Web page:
Thank you, senator, for discussing your legacy on Native Americans with Tribal Business News. My Native mom had pancreatic cancer, so I know a bit of what you are going through. I’d love to hear how you’re doing.

I’m doing fine; that’s about all I’m going to talk to you about today. 

More broadly, on Indian health issues, when you served as Senate Majority Leader, you were instrumental in getting the Affordable Care Act passed, and that law included permanent reauthorization of the Indian Health Care Improvement Act. How important were Native health issues to you when you served in Congress?

My number one accomplishment during my tenure in Congress was the passage of the Affordable Care Act. We struggled with that. It was very, very hard to do. I had to report to President Obama on more than one occasion, saying, ‘I can’t get the votes, I can’t get it done,’ and he would always say, ‘Keep working on it.’ And more important: ‘If we can get this done, I get reelected.’ We finally got it done on Christmas Eve, we got the 60th vote. It was the first time the Senate had come in on Christmas Eve for 150 years. So that was my number one accomplishment. And part of that accomplishment was that we included the permanent reauthorization of the Indian Health Service in that legislation. I feel very good about that. 

And it looks like the ACA is safe. The Supreme Court has protected it. Is it here to stay?

It’s been to the Supreme Court three times, and they didn’t change a word in it. 

Do you continue to work with tribes and Native citizens in your retirement?

Well, I’ve (worked) quite a bit with Nevada tribes. For example, one of the things I feel really good about is that one of my boys, who’s a lawyer, Josh Reid, he came to me and said, ‘I’ve got a deal worked out with the Indians, the (Moapa River Indian Reservation). We can get a large solar array there. But no one at Nevada Power will even talk to me.’ So what I did, I called the (former) mayor of L.A., (Antonio) Villaraigosa, and I told him, ‘I got 250 megawatts of power — renewable energy — that’s all solar, and I know you got a number you need to meet with renewable energy. Will you take my power?’ He said, ‘You damn betcha.’ So we got that done even though the local power company wouldn’t do it. We got it done through the mayor of L.A. So that’s something I feel really good about. 

The other thing that I think is worth talking about a little bit is the Moapa Indians lived within a couple of football fields of the Reid Gardner Power Plant. For 40 years, they dumped all of their pollution on the Moapa Indians. It was detrimental to their health. So I worked hard, first of all, to focus on that. We even got the Moapa tribe to file a lawsuit against the power company, and we were able to get a termination date for the power plant. That’s been really important. In Nevada now, we only have two coal-fired power plants. The one I just mentioned, which is on its way out in a year or so, and the one up at Valmy, which is also going to be gone within a year or two.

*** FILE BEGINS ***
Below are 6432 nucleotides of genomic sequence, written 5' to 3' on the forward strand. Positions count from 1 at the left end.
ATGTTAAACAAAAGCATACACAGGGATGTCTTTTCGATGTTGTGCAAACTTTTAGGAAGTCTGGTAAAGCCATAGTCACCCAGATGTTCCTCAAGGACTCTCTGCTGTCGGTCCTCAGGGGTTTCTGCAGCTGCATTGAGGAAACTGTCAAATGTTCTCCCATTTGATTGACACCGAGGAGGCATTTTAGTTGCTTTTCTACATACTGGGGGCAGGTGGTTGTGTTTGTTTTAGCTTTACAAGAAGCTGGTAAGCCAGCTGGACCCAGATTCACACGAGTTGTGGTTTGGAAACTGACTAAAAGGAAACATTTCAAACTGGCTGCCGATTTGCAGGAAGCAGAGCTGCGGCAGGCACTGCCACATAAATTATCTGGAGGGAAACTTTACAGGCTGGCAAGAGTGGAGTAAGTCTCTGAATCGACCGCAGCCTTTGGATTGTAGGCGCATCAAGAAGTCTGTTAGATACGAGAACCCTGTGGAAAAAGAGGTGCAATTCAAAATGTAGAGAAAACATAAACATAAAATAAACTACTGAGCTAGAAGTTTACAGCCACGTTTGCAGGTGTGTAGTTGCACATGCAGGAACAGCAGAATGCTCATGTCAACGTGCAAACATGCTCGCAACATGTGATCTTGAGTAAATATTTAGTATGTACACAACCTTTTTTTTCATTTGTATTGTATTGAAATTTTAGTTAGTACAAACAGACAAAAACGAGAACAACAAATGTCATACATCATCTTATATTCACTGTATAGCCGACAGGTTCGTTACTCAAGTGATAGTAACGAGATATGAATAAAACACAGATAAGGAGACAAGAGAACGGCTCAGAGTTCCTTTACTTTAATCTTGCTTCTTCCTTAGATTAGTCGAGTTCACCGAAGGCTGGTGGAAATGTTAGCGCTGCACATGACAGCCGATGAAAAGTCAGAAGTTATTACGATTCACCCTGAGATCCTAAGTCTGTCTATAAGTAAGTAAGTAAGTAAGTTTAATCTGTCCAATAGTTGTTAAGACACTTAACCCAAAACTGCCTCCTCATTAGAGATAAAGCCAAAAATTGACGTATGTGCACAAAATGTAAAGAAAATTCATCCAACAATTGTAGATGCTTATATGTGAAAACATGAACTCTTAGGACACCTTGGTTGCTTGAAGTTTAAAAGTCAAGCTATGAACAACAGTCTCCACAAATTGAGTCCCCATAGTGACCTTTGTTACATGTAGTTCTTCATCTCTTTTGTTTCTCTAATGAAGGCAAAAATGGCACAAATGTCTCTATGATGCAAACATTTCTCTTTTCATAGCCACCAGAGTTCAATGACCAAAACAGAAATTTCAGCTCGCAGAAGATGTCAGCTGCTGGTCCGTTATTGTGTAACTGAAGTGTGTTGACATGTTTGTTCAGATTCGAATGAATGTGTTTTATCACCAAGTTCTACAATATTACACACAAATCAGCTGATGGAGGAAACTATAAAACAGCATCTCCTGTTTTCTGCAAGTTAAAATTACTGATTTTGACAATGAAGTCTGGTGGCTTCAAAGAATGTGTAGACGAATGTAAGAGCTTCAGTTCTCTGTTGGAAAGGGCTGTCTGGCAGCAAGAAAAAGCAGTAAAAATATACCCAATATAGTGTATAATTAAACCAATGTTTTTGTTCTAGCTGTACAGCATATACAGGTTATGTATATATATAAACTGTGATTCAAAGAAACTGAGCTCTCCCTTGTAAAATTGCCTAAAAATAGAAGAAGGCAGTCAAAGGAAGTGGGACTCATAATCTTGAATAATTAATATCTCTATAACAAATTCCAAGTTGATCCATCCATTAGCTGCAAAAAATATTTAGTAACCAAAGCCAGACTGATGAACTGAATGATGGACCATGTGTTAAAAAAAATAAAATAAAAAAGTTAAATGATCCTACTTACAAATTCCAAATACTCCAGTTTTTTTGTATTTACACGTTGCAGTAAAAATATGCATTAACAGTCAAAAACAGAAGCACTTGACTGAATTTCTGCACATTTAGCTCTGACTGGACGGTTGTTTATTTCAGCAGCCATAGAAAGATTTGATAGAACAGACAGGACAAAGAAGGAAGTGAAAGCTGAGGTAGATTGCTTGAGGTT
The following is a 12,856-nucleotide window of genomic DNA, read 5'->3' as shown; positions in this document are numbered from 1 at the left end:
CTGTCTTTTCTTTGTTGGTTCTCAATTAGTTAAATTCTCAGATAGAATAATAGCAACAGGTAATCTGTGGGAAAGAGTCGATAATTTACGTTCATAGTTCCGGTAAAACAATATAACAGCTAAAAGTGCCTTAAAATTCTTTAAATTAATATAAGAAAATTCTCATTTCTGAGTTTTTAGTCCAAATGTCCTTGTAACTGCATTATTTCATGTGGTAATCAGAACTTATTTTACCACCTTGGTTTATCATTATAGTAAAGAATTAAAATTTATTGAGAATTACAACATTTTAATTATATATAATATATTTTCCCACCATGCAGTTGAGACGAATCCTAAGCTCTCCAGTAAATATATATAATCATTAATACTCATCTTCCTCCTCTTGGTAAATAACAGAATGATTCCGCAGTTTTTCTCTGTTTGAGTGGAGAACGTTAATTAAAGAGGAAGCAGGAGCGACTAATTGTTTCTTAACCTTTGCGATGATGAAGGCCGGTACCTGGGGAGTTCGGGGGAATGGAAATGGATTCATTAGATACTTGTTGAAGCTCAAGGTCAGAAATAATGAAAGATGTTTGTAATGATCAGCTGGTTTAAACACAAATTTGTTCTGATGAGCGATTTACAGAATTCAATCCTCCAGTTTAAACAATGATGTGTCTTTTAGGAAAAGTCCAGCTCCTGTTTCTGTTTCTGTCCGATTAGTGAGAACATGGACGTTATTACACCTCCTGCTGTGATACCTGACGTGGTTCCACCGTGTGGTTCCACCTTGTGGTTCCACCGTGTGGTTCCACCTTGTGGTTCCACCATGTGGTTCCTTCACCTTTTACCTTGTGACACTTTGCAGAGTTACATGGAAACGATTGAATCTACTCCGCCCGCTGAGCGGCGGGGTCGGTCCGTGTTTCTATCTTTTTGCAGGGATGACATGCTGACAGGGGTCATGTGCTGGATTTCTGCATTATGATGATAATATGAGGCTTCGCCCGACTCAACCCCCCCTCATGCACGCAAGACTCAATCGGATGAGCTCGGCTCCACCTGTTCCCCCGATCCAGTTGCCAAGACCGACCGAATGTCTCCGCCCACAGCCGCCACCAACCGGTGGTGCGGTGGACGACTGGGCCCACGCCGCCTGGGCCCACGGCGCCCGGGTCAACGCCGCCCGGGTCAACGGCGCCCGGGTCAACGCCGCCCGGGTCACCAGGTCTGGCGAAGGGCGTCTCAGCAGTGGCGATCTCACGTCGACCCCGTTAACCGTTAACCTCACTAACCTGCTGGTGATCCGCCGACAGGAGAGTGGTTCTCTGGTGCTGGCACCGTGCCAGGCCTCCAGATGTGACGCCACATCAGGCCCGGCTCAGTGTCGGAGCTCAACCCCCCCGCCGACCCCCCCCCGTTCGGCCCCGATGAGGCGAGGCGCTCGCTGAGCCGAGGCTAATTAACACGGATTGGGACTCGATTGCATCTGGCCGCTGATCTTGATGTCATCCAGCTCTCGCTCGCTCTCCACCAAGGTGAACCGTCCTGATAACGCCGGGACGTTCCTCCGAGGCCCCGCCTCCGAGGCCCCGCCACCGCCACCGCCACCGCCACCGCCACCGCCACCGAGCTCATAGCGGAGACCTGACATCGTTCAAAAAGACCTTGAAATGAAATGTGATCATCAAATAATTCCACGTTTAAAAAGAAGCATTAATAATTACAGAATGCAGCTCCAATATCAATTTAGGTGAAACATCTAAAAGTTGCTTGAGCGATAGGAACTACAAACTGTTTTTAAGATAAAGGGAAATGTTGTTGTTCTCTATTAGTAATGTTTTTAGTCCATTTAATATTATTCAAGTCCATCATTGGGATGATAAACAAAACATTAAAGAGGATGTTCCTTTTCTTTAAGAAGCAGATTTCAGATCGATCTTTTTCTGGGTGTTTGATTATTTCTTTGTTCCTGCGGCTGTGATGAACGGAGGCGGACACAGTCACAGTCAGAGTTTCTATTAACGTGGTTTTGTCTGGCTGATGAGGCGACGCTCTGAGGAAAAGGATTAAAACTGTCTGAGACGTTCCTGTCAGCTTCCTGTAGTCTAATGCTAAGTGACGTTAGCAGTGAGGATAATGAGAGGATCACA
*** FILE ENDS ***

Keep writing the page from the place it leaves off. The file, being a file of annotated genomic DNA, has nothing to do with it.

You said the ACA was your biggest legislative achievement. In terms of Indian Country, do you have a specific accomplishment over your time in Congress that you were proud of?

Without being boastful — I hope I’m not, but maybe I am — I have no doubt that during my time in Congress, I was able to do more for Nevada Native Americans than all the rest of the congressional delegations before me. They did nothing. We got two new Indian schools in Nevada, one at Pyramid Lake and one at Walker River. We have been able to work hard on water. Water is key in the desert. And I worked for 20 years to get what’s called the ‘negotiated settlement’ done, which solved the 100-year water wars (between California and Nevada), and we were able, for the first time in two generations, to bring fresh water into Pyramid Lake, which was in effect drying out because they were diverting all of the water to the farms. I was able to get that done. That was very difficult. The people of Churchill County Nevada, they didn’t like what I was doing, they hung me in effigy. They demonstrated against me. But that’s OK. We got the fresh water coming into Pyramid Lake. 

We also made it easier for Native Americans to vote. We changed the polling places to put them closer to where the Indians live. 

In Indian Country, it’s important to have land. Most of them were placed in (difficult) areas. We did land bills for (many) tribes, and that’s something they had been waiting for for a long, long time.

Were you close to President Biden when he served in Congress and when he served as vice president?

Well, I don’t know what that means. I served with him for many, many years. He’s a friend of mine. We’re friends. We know each other’s families. He’s a wonderful human being. When I was sick, he came and sat by my bedside for several hours. He’s my friend.